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Lecture 12

BIOLOGY 2EE3 Lecture Notes - Lecture 12: Extracellular Polymeric Substance, Biofilm, Activated Sludge


Department
Biology
Course Code
BIOLOGY 2EE3
Professor
Turlough Finan
Lecture
12

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Microbial Ecosystems
Culturable: capable of culture
Biofilm: a thin, slimy film of bacteria that adheres to a surface
Enrichment cultures: medium with specific and known qualities that favor growth
of a particular microorganism
Stable isotope probing: technique for tracing fluxes of nutrients in biochemical
cycling by microorganisms
- A substrate is enriched with a heavier stable isotope that is consumed by the
organisms to be studied
Microbial diversity
Aquatic eutrophication: the process by which a body of water becomes enriched in
dissolved nutrients that stimulate growth of aquatic plant life usually resulting in
the depletion of dissolved oxygen
In nature, do microbes exist as pure cultures?
- No!
- Number of culturable microbes is very low
Culturability
- Seawater: 0.001-0.1 %
- Freshwater: 0.25%
- Unpolluted estuarine waters: 0.1-3 %
- Activated sludge: 1-15%
- Sediments: 0.25%
- Soil: 0.3 %
Ecosystems
- Communities described as functional groups
- Microbes (very small) exist in microenvironments
- Conditions can change in microenvironments over short distances
- Success of microbes in a niche depends on ability to obtain nutrients to
produce energy and biomass
Biofilms
- Groups/layers of microbes on a surface that interact with and support each
other
- Found often in nature
- Also of practical importance to humans who want to rid a surface of
microbes
Microbes in the Environment: Biofilms
1) Adhesion by a primary colonizer occurs
2) Cells divide
3) Micro-colony produces exopolysaccharide (EPS)
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4) Introduction of secondary colonizers and growth of the biofilm community
Biofilm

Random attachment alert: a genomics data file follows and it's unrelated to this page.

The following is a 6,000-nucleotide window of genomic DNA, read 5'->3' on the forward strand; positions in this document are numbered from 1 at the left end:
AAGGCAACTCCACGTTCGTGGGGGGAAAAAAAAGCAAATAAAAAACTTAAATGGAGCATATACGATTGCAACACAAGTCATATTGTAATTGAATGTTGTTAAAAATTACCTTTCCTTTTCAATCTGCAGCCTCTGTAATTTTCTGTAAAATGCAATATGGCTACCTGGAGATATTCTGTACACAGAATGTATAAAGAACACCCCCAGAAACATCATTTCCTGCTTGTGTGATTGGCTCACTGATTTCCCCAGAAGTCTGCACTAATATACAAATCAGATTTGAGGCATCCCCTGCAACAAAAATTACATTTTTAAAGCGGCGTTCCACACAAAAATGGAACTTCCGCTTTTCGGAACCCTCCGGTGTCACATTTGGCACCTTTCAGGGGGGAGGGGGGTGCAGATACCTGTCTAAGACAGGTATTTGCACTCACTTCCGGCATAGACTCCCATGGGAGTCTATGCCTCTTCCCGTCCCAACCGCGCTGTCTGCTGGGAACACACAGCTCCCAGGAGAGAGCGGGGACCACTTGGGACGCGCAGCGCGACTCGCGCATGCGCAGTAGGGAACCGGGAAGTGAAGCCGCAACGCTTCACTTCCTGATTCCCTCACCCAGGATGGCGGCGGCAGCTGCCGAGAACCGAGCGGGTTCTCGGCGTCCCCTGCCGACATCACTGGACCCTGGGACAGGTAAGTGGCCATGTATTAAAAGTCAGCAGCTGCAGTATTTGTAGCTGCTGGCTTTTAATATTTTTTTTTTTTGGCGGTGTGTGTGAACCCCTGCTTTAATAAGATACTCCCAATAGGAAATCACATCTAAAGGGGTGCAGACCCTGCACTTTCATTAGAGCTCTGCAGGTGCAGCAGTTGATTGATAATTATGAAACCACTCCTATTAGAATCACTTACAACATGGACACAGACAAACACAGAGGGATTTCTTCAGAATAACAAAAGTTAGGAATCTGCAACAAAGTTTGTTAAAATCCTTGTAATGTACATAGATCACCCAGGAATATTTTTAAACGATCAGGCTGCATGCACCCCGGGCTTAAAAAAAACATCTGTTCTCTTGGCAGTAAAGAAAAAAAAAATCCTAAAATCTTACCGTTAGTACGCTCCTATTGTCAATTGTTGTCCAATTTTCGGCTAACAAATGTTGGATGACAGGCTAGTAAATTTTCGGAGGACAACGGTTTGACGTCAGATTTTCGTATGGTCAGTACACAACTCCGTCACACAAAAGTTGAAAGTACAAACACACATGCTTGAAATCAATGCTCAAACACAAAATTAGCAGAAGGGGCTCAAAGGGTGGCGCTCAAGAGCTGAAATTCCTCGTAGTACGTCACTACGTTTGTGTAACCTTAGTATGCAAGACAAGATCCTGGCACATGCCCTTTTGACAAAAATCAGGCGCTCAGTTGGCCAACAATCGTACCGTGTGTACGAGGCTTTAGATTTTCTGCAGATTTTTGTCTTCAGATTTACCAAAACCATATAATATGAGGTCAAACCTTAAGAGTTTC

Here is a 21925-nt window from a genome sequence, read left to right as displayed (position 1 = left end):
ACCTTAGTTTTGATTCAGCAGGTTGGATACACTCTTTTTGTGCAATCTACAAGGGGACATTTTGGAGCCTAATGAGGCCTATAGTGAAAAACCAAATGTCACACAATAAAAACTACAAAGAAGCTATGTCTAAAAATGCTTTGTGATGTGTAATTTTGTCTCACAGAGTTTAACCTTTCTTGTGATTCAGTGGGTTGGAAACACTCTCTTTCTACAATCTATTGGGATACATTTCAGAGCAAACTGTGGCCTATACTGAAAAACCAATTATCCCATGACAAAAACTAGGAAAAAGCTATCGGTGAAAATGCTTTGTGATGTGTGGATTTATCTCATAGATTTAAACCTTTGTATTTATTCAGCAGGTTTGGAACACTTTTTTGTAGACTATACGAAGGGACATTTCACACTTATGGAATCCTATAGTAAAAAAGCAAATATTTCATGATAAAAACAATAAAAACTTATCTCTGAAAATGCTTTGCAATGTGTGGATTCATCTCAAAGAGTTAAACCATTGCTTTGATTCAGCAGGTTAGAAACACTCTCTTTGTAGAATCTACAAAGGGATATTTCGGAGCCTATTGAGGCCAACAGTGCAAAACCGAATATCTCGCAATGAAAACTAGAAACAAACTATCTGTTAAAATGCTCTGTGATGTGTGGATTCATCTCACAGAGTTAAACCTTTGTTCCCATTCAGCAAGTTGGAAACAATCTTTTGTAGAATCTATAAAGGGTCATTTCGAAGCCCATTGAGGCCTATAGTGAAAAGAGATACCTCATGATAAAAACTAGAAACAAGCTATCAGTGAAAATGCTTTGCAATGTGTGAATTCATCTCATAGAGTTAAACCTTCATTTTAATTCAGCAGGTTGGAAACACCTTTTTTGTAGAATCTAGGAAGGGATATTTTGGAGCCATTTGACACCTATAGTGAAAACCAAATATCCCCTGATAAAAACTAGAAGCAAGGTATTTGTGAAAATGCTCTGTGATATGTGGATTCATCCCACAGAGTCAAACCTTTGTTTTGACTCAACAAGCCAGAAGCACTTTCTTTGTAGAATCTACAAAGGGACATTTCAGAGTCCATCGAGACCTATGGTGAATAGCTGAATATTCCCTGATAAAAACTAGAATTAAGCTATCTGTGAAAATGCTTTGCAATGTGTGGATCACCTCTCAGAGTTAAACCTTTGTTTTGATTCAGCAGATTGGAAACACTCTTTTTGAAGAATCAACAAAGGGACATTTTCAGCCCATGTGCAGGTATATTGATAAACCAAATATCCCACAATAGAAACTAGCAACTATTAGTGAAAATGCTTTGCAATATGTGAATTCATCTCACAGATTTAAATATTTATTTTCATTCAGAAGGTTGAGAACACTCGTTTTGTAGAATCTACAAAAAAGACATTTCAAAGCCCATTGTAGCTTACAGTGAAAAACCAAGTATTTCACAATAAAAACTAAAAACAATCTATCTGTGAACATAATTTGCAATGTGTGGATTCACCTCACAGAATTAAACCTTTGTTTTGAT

- Begins with attached bacteria forming the primary layer on surface
o Secondary colonizers then join the biofilm
o Together, the microbes secrete exopolysaccharide (EPS)
EPS helps protect the biofilm but also helps form water-filled
channels for transport of nutrients and wastes
Bad Biofilms
- Can grow on medical implantsopportunity for infection
- Biofilms on food-contact surfaces afford pathogens such as E. coli and
Salmonella the opportunity to survive
Enrichment Culture
- Classical and successful method to isolate particular groups of
microorganisms
o The desired microbe may grow slowly and may be rare
o Enrichment methods promote growth of desired microbes over
undesired cells
o Enrichment methods are very useful (biodegradation, etc.)
- Example
o Enrichment for a free-living bacteria that fixes N2
o Sterile mineral salts & mannitol medium (no added nitrogen source)
Add soil sample & incubate
Air added (N2 & O2)
Remove a sample and culture on sample medium containing
agar
Nitrogen fixing colonies appear
Winogradsky Column
- Illustrates enrichment in action
- Different microbes flourish in different areas of column that correspond to
different nutritional microenvironments
o Aerobic water
o Anaerobic water
o Anaerobic sediment
What microbes are present?
- Cultivation-independent techniques
o Direct sequencing (without growing or cloning)
Extract DNA and PCRsequence
Compare to databases of known sequences for identification
o Fluorescent in situ hybridization (FISH)
Labeled oligonucleotide probes bind to specific DNA/RNA in a
mixed population of cellsvisualize cells under microscope
Microcosms (artificial ecosystems)
- Metagenomics
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